Study Guide

Mad Max: Fury Road What's Up With the Title?

What's Up With the Title?

We've got three things to deal with here:

  • the Mad Max part
  • the Fury part
  • and the Road part.

Let's break it down, shall we?

Mad Who?

This may be the first time Tom Hardy has played the role, but we're here to tell you, Shmoopers (in case you didn't know already), that Max and his madness have been around a long, long time. Mad Max: Fury Road is a part of a franchise that includes three other flicks: Mad Max (1979), Mad Max 2: The Road Warrior (1981), and Mad Max Beyond Thunderdome (1985).

But here's the thing: all those other Maxes? They starred Mel Gibson. So what gives? Well, director George Miller wanted to rejuvenate the franchise a bit by casting a younger actor, and since Mel Gibson was oh, 59, when Fury Road came out, we can't say we disagree with his choice. Still having Mad Max in the title firmly establishes the flick in the franchise canon, reminding viewers that a favorite character has returned to fight the evil forces of the apocalypse once again. Max is back—and he's madder than ever. Where he used to be just plain mad, now he's mad, as in crazy.

It's worth taking a moment to consider how Fury Road stacks up against its Mad Max predecessors, and where it falls in the chronology of the four movies. It's a bit tricky to place Fury Road in the Mad Max chronology, mainly because it's a very different Max played by a very different actor.

But Shmoop thinks the best theory—and the best way to make sense of events—is to consider Fury Road as taking place after the events of the other three movies. After seeing civilization fall in Mad Max and The Road Warrior, and battling a post-apocalyptic war-based society in Beyond Thunderdome, Max has finally had enough. How to cope with the craziness of the world? Grow your hair out and let yourself go insane. After three movies of total despair, Max is at the end of his rope, and the world is in the worst shape yet.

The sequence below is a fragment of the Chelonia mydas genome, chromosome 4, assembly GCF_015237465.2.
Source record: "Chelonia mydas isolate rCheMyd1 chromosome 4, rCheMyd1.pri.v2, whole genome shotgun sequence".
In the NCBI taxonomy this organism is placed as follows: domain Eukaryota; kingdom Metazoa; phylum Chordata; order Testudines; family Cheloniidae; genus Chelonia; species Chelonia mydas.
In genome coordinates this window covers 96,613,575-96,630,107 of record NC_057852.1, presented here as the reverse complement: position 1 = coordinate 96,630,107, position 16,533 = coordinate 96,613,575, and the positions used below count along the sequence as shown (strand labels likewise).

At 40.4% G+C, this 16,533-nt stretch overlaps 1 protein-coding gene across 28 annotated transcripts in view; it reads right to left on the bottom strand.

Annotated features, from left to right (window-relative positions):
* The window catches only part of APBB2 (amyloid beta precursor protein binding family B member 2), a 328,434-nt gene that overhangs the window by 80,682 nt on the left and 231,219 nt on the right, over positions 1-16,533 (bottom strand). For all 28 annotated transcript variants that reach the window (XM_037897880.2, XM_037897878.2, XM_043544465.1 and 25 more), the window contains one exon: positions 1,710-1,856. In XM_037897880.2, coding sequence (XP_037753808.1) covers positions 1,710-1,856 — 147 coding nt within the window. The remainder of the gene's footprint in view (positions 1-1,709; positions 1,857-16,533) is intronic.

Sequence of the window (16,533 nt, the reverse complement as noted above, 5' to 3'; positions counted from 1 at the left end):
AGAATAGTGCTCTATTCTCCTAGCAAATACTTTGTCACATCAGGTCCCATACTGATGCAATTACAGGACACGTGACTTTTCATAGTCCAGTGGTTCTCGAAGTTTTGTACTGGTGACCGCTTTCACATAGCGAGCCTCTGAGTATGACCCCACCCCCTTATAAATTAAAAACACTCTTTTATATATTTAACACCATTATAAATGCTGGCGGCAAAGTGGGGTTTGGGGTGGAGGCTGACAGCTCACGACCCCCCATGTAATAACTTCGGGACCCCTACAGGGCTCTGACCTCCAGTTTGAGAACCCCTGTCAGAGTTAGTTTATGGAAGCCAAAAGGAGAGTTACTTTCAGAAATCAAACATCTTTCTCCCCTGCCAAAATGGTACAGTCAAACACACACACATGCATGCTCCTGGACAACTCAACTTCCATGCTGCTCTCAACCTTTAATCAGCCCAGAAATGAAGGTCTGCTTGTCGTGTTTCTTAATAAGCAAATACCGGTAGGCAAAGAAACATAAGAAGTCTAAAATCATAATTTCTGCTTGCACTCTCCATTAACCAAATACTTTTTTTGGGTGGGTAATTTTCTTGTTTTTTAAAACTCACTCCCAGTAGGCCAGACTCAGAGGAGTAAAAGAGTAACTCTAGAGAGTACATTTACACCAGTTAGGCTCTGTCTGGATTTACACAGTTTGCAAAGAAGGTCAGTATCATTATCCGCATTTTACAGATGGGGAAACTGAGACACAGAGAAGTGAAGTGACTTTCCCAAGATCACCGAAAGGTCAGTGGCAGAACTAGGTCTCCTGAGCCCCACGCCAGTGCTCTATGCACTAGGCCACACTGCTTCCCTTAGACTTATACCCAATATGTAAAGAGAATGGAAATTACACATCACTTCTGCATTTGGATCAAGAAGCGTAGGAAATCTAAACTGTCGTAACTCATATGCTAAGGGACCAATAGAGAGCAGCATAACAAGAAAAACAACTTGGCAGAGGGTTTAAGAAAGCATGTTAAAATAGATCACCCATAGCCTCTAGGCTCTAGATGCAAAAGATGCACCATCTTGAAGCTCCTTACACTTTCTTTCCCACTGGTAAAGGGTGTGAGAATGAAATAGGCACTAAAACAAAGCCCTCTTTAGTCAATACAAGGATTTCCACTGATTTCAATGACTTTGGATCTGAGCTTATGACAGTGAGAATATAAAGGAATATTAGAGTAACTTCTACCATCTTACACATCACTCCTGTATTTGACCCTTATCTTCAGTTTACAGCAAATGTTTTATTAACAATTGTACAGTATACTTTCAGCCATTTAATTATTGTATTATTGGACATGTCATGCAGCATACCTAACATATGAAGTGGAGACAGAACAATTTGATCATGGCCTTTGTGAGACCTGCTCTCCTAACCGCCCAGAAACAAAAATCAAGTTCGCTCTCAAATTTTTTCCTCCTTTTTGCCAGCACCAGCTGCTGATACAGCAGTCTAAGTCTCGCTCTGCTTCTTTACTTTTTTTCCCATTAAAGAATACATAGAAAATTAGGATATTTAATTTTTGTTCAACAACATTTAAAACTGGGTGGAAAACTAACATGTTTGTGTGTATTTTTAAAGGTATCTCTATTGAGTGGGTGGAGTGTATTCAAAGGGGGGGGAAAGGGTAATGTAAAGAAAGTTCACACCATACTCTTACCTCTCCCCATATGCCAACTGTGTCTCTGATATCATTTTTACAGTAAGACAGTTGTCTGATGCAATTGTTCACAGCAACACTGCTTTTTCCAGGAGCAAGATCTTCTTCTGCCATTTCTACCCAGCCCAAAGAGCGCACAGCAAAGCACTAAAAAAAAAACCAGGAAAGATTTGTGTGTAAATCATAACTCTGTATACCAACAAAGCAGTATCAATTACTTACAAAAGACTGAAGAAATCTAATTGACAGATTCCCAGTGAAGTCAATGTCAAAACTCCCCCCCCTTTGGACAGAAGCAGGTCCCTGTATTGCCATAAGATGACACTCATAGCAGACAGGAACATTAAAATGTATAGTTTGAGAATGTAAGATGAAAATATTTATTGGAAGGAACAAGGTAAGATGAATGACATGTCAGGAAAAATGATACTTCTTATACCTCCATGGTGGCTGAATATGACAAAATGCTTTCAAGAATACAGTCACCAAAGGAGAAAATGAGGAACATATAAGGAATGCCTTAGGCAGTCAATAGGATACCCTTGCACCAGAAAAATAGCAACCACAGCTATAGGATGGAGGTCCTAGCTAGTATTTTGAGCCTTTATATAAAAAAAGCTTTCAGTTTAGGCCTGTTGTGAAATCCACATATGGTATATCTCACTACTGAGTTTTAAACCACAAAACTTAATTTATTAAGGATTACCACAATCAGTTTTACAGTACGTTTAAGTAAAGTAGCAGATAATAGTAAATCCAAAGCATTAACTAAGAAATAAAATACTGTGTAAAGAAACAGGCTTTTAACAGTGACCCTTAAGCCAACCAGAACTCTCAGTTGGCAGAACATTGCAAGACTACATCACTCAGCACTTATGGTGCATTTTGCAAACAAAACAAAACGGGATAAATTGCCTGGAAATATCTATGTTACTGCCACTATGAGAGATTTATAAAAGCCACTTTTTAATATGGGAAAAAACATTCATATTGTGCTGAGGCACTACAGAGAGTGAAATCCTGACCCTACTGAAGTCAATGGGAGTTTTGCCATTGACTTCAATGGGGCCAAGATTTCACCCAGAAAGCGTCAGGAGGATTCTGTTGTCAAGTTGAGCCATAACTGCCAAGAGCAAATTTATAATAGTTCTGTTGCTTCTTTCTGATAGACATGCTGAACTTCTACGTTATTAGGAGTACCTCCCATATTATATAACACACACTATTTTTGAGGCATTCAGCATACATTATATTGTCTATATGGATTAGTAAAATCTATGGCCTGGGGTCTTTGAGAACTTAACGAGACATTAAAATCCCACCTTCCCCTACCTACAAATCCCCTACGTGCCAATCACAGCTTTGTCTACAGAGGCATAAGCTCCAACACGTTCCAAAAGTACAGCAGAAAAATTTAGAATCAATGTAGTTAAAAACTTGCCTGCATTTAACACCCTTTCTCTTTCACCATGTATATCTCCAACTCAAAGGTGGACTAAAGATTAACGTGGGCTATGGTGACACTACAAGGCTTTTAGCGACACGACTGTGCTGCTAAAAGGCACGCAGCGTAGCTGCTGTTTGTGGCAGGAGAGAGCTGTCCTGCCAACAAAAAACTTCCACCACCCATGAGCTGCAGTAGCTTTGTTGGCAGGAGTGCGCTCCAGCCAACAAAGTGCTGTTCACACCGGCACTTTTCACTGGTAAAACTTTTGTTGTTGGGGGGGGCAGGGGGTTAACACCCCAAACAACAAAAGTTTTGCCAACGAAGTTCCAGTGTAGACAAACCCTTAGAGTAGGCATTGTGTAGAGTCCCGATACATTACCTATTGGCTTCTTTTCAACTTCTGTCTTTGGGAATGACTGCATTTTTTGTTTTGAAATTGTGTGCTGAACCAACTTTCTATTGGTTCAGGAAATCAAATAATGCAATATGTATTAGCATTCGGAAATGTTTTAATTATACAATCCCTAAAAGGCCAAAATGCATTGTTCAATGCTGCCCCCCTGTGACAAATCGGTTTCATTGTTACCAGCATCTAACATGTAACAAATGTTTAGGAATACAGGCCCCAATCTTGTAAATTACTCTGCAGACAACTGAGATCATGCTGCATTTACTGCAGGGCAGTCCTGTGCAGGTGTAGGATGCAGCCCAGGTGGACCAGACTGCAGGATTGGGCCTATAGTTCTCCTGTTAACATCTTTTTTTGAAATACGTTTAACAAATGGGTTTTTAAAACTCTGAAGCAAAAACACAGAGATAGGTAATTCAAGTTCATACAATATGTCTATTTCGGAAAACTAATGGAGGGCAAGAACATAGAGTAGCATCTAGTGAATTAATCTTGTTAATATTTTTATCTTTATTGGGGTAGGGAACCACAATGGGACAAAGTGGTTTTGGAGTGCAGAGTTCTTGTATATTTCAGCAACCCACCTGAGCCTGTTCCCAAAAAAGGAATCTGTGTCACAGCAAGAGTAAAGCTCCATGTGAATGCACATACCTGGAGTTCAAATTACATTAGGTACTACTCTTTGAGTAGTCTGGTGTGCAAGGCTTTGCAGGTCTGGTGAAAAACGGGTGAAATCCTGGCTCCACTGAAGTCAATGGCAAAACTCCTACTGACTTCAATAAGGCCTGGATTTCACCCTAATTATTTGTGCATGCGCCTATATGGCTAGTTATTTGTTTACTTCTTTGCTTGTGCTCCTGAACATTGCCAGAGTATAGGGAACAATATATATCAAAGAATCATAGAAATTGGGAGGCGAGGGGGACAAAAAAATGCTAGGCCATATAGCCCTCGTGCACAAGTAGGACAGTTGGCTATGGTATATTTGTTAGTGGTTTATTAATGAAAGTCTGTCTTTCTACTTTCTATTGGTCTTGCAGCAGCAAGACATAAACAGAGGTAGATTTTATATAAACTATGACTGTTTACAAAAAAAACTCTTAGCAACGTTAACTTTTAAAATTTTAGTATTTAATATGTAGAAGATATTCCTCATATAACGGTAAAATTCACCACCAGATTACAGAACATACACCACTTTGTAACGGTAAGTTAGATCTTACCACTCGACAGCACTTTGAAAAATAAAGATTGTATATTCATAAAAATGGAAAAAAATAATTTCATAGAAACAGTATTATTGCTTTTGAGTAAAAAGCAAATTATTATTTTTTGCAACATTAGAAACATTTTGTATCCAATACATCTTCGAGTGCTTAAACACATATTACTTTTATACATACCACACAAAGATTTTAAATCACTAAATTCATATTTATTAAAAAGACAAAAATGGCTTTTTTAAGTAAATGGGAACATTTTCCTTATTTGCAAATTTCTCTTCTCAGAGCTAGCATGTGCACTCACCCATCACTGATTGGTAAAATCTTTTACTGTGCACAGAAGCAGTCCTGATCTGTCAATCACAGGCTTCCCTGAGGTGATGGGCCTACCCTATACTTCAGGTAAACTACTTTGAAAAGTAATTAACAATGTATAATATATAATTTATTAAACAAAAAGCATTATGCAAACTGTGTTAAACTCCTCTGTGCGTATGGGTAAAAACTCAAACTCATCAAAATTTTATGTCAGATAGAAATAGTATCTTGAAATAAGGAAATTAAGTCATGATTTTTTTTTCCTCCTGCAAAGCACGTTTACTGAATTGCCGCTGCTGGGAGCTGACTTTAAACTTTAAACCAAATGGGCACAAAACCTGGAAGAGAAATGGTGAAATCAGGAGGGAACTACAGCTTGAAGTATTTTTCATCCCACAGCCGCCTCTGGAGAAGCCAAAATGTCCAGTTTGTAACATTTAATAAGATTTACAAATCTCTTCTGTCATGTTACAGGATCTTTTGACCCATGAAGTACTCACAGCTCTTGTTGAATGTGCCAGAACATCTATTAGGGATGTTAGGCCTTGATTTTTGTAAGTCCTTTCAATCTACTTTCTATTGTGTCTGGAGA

So if it takes place after the first three, does Fury Road take up the mantle? Yes, but in a crazy kind of way. Fury Road reinvents the franchise, giving it a decidedly 21st-century approach, what with its centering around oil and water wars and the politics of environmentalism. Fury Road ratchets up the crazy of the original movies to 100, and then turns it up some more. It's more violent, more explosive, and more…orange.

Why So Furious?

What puts the Fury in Fury Road?

Before we look at the movie itself, we'd be remiss if we didn't mention that in Ancient Greece, the furies were female spirits of punishment. They go around punishing the guilty with attacks of conscience and other nasty things like, say, plagues. That allusion sets a pretty fitting tone for Fury Road, don't you think? After all, for much of the movie, Furiosa, the wives, and the Vuvalini act as vengeful spirits, at first fleeing Immortan Joe's oppressive clutches, and then punishing him for his misogynist crimes.

A Few Furious Details

The movie's got some more answers for you, too:

  • The female star? Her name is Furiosa. So yeah, any road she drives is gonna feel the wrath of her fury for sure.
  • Nux says he wants to "die history on the Fury Road," so we know it's a phrase that has meaning in Immortan Joe's crazy world.
  • Max is mad—furious, even.

Whatever meaning we settle on, we can't forget that this movie has a whole lot of anger in it. Furiosa's angry with Immortan Joe for robbing her of her childhood and making her someone in need of redemption. The wives are angry at Joe for treating them as his own personal sex slaves. And Max is mad at himself for his failures. All that fury manifests in a whole lot of violence and explosions that all take place—as you may or may not have noticed—on the road.

What Kind of Road Movie Doesn't Actually Have a Road?

You also may have noticed, however, that there isn't much of a road in Fury Road. The War Rig books it across salt flats, sand dunes, muddy wastelands, and everything in between, with not a speck of pavement in sight. We're guessing sometime around the alluded-to nuclear apocalypse, roads went the way of water and oil. They're few and far between.

Nevertheless, Fury Road is a road movie through and through. It all takes place on the road, features the classic trope of main characters chasing their dreams (of redemption), and those oh so wide open spaces we come to expect from the genre. For more on this, check out "Genre" and "Setting."

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